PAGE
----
Filmed by frequent collaborator Bruno Delbonnel (Inside Llewyn Davis, The Ballad of Buster Scruggs) in a 4:3 Academy aspect ratio and black and white, The Tragedy of Macbeth sees Coen working in full German Expressionist mode. It looks like an artifact from another era, from the early days of cinema, attempting in many ways to emulate a theatrical presentation, from the sets to the stagey oration and big performances.
Denzel Washington plays the Scottish lord, told by a trio of which sisters, played here by a single actress, Kathryn Hunter, that he is destined to become king. Fueled in part by his ambitious wife, Lady Macbeth (Frances McDormand in a role she’s reportedly longed to play for years), seizes the throne and subsequently descends into madness as a result.
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Coen adapted the play for the screen, altering significant portions, streamlining sections here and there, to mixed effect. At 105 minutes, the film passes quickly, too quickly at times, as it races past certain details and leaves threads underdeveloped.
The Tragedy of Macbeth has two key things going for it: the look and the actors. This is a truly gorgeous movie to behold. While it echoes stage productions, it’s initially clean, simple appearances is anything but. The film constructed elaborate sets in which the director choreographs his tragedy. Stark and sharp, Coen crafts a maudlin aesthetic that echoes Murnau and Lang, employing shadow and light and contrast to add thematic layers and nuance to the surroundings.
This also gives Washington the chance to go loud and bold, to play to the back seats, and he clearly relishes the opportunity. As does McDormand, who gleefully digs into the ruthless striver, though her role plays truncated and trimmed compared to other iterations. The real standouts, however are Hunter and Corey Hawkins, who takes the role of Macduff. Hunter plays all three Weird Sisters, often as a single entity. It’s an intriguing take on the parts, guiding Macbeth to his ultimate destruction with a fractured personality. Hawkins, however, is the MVP. He not only serves as foil to the King, but also as the emotional core, connecting with the audience in ways no one else in the film is able to accomplish, quietly devastating while remaining stoic and true to character.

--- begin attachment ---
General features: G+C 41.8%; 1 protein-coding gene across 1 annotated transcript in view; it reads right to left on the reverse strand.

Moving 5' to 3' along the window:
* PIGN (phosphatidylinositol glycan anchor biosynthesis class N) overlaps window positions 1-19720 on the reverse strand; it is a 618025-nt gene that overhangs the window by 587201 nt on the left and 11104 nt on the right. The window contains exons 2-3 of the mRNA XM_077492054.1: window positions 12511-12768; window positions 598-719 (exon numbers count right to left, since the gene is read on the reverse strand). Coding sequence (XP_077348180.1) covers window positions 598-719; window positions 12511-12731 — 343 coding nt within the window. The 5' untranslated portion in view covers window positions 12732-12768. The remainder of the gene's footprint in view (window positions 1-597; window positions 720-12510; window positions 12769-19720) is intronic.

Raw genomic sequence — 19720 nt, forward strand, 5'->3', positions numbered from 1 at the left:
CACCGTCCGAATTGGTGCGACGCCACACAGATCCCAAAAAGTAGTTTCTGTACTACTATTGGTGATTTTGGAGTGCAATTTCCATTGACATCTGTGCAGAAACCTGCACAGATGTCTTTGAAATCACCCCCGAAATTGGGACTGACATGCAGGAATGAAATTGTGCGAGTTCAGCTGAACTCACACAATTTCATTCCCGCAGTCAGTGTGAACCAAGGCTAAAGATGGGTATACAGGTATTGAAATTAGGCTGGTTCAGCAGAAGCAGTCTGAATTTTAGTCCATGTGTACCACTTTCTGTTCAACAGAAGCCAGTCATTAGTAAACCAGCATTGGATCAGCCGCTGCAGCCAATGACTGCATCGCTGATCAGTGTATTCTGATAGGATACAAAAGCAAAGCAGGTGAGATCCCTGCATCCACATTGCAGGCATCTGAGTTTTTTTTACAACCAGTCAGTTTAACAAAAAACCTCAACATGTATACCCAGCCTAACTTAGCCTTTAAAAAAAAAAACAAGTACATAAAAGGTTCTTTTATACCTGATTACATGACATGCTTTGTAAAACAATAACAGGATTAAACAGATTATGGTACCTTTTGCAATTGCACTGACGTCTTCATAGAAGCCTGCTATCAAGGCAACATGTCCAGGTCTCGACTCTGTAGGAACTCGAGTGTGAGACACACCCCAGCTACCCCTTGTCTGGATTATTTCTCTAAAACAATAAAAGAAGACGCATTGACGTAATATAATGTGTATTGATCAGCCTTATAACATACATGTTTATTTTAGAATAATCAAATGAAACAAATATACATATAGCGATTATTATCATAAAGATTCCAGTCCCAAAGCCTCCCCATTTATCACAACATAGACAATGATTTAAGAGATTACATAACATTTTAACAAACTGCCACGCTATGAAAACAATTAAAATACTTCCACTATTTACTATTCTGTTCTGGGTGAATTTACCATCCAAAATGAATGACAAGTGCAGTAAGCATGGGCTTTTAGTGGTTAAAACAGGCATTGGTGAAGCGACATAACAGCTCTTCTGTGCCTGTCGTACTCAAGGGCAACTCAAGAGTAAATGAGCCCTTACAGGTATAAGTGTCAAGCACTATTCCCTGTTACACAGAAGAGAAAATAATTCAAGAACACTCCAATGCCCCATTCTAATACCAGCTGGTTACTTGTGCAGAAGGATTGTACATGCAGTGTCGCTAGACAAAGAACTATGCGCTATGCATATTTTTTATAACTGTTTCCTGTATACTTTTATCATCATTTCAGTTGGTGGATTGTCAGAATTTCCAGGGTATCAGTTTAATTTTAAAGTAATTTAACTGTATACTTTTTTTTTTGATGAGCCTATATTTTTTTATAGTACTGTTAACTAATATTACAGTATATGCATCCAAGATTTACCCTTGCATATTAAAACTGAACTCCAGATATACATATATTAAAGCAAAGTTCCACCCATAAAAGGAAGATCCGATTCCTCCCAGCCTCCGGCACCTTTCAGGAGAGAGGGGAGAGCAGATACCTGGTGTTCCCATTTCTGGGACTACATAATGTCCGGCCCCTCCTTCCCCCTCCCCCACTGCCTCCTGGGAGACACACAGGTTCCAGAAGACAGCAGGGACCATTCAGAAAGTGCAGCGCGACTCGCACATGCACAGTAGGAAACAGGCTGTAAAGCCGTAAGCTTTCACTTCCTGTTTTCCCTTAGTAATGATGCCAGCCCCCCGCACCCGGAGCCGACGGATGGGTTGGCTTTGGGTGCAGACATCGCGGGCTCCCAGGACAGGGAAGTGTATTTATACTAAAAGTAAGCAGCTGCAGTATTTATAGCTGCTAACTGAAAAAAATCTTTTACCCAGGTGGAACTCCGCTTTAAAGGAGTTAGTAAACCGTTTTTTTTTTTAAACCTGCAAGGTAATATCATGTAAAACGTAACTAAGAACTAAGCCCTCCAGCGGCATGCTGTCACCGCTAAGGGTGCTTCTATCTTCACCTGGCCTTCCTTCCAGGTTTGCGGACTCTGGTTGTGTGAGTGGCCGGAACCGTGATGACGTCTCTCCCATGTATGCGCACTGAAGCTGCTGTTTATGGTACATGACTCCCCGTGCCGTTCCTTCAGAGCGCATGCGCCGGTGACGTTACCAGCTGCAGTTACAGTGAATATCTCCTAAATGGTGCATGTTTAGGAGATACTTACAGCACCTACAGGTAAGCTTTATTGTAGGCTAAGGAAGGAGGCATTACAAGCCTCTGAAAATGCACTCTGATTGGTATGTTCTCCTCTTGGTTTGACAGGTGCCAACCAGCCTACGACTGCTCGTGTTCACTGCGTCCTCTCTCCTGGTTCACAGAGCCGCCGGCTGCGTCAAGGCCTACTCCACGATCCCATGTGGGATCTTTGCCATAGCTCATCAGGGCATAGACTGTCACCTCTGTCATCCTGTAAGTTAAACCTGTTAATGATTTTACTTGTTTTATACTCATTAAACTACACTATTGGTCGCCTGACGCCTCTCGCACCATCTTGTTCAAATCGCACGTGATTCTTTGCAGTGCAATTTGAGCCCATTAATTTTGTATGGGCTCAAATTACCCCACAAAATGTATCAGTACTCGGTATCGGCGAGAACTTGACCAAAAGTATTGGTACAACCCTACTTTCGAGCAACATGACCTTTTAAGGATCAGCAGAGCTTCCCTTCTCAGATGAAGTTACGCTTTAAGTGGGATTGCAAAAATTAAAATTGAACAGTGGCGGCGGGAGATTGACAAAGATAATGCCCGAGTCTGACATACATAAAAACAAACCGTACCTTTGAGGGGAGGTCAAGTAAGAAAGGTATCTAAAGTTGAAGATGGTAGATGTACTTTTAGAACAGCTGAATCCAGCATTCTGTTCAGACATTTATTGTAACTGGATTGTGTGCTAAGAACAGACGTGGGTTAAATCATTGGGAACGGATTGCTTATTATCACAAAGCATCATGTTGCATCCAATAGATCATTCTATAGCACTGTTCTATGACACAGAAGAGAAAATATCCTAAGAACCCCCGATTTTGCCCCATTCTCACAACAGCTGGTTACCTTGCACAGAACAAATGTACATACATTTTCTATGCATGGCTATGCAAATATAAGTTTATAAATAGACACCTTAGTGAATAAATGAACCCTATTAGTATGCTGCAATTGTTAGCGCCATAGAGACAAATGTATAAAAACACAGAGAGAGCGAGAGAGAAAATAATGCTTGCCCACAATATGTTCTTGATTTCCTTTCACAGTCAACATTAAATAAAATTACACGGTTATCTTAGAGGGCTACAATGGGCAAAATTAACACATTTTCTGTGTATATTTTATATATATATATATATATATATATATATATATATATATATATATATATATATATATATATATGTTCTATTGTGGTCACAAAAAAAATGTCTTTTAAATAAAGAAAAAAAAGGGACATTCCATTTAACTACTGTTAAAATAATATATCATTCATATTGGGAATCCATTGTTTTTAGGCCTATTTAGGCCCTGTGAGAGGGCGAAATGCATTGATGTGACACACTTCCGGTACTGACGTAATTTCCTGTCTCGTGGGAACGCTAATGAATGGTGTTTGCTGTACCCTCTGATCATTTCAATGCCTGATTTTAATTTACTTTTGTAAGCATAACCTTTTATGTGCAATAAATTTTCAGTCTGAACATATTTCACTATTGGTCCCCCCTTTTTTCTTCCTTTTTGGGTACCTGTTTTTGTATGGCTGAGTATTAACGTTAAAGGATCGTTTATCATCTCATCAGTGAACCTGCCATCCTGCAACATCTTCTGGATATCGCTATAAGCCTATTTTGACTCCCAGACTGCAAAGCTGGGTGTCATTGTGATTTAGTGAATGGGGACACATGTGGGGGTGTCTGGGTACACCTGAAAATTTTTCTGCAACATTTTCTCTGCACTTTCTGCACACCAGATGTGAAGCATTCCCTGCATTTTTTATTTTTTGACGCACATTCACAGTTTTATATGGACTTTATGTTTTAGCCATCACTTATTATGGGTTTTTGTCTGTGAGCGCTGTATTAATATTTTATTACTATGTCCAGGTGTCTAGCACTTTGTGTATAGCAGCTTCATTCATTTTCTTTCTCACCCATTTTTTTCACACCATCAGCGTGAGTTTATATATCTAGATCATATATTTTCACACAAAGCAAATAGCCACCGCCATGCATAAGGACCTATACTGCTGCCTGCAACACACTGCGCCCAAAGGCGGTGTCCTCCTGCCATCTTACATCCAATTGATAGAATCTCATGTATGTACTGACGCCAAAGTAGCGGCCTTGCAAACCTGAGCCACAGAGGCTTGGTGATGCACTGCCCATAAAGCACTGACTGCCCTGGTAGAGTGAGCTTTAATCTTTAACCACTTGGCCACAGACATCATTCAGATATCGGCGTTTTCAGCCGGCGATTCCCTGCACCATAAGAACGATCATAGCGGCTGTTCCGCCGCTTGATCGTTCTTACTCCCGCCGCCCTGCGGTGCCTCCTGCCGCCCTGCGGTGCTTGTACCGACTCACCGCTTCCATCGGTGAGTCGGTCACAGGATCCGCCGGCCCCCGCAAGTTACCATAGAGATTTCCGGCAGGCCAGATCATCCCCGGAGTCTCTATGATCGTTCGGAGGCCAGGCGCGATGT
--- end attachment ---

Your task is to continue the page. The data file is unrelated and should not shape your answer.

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Overall, The Tragedy of Macbeth is a solid if not necessarily spectacular take on the play. (For that see Justin Kurzel's 2015 adaptation.) Though beautiful to gawk at and full of strong, intriguing performances, it never quite transcends it’s confines. A few tweaks and alterations aside, this is a fairly straightforward retelling of Macbeth. How you feel about that will go a long way to determining how you feel about this movie. [Grade: B-]
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